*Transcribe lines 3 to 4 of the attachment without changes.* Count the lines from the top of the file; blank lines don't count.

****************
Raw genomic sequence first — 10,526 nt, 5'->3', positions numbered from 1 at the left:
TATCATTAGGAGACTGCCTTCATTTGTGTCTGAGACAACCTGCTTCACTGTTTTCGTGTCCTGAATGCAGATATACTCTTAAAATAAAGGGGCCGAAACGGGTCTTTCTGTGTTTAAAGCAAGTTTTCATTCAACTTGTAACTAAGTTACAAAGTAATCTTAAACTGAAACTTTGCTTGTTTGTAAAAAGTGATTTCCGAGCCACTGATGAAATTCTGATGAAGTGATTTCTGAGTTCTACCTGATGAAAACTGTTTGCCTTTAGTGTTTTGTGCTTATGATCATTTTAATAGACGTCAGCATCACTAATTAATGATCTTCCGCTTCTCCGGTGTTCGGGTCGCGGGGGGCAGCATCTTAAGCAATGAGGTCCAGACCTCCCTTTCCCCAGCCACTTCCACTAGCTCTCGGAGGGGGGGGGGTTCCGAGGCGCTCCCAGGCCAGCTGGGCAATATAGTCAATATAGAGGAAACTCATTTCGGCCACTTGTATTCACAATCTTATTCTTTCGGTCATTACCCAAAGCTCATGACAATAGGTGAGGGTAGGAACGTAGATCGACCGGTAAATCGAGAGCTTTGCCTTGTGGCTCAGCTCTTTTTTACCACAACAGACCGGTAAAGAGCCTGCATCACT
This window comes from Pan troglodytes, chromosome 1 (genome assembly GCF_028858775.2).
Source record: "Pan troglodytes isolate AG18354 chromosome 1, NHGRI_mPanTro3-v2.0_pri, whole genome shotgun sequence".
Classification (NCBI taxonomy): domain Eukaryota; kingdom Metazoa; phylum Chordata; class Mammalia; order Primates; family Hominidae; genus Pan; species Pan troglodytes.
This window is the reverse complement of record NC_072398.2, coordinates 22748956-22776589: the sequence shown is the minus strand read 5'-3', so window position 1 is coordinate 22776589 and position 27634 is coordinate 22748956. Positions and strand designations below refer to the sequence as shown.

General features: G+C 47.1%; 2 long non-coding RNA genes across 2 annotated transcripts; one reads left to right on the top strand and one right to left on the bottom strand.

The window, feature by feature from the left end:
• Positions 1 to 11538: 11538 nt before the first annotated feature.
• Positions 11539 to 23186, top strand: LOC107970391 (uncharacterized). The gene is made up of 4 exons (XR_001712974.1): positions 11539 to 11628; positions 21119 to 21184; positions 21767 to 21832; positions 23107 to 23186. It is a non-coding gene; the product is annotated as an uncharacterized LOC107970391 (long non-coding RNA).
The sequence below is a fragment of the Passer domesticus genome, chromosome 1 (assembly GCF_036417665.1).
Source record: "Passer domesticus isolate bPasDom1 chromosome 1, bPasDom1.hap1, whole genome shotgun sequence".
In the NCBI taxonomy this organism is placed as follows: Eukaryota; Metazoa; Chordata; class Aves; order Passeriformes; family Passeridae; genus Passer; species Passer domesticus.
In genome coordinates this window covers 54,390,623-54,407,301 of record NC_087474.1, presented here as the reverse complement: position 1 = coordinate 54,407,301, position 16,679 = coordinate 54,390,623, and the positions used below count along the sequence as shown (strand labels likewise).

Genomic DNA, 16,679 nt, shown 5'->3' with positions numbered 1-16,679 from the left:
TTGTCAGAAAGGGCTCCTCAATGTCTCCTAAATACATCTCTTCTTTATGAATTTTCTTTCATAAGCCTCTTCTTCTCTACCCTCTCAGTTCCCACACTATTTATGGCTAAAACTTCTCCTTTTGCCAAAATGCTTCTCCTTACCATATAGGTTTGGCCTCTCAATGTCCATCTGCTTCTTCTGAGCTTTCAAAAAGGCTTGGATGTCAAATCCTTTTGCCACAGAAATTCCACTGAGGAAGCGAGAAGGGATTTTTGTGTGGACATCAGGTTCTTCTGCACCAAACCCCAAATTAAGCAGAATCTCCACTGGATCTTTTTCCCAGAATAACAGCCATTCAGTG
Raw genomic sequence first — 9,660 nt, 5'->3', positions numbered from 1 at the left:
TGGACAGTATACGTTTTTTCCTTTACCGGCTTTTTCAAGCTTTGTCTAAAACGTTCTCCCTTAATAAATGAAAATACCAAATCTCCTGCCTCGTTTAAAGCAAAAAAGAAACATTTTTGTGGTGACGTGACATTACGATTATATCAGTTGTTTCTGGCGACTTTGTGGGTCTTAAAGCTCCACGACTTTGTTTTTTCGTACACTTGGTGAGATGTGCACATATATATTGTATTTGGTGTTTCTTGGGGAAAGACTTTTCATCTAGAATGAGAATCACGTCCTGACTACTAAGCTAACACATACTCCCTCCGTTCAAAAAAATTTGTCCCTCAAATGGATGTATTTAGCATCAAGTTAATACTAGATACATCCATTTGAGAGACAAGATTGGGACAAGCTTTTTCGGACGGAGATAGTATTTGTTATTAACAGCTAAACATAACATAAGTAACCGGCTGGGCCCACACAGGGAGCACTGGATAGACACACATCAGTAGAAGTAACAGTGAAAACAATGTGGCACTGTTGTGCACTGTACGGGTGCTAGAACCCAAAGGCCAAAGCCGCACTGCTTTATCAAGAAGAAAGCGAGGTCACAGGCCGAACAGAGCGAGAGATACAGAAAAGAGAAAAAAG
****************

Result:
This window comes from Pan troglodytes, chromosome 1 (genome assembly GCF_028858775.2).
Source record: "Pan troglodytes isolate AG18354 chromosome 1, NHGRI_mPanTro3-v2.0_pri, whole genome shotgun sequence".